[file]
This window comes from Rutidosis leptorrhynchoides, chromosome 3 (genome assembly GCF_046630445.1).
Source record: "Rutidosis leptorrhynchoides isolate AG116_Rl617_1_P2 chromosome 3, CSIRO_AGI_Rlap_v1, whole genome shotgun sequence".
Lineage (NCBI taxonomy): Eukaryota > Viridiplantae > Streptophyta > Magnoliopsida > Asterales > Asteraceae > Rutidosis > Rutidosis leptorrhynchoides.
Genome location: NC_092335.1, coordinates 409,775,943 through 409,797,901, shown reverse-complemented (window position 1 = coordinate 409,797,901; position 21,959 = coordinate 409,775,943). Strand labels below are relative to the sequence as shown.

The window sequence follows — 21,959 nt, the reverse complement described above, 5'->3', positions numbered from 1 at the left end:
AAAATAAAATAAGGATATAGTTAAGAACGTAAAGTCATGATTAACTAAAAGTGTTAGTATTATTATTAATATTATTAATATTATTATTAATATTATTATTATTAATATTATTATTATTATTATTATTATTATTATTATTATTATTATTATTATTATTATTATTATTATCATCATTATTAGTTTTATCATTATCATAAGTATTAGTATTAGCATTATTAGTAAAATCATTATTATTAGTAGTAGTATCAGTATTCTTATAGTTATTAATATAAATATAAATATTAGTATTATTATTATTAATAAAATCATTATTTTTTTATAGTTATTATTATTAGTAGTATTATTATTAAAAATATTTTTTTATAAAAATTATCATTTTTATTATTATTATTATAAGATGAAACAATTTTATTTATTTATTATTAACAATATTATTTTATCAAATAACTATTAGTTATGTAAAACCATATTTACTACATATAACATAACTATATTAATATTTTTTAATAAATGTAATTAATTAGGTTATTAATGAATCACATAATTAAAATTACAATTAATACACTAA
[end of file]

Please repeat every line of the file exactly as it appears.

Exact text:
This window comes from Rutidosis leptorrhynchoides, chromosome 3 (genome assembly GCF_046630445.1).
Source record: "Rutidosis leptorrhynchoides isolate AG116_Rl617_1_P2 chromosome 3, CSIRO_AGI_Rlap_v1, whole genome shotgun sequence".
Lineage (NCBI taxonomy): Eukaryota > Viridiplantae > Streptophyta > Magnoliopsida > Asterales > Asteraceae > Rutidosis > Rutidosis leptorrhynchoides.
Genome location: NC_092335.1, coordinates 409,775,943 through 409,797,901, shown reverse-complemented (window position 1 = coordinate 409,797,901; position 21,959 = coordinate 409,775,943). Strand labels below are relative to the sequence as shown.

The window sequence follows — 21,959 nt, the reverse complement described above, 5'->3', positions numbered from 1 at the left end:
AAAATAAAATAAGGATATAGTTAAGAACGTAAAGTCATGATTAACTAAAAGTGTTAGTATTATTATTAATATTATTAATATTATTATTAATATTATTATTATTAATATTATTATTATTATTATTATTATTATTATTATTATTATTATTATTATTATTATTATTATTATCATCATTATTAGTTTTATCATTATCATAAGTATTAGTATTAGCATTATTAGTAAAATCATTATTATTAGTAGTAGTATCAGTATTCTTATAGTTATTAATATAAATATAAATATTAGTATTATTATTATTAATAAAATCATTATTTTTTTATAGTTATTATTATTAGTAGTATTATTATTAAAAATATTTTTTTATAAAAATTATCATTTTTATTATTATTATTATAAGATGAAACAATTTTATTTATTTATTATTAACAATATTATTTTATCAAATAACTATTAGTTATGTAAAACCATATTTACTACATATAACATAACTATATTAATATTTTTTAATAAATGTAATTAATTAGGTTATTAATGAATCACATAATTAAAATTACAATTAATACACTAA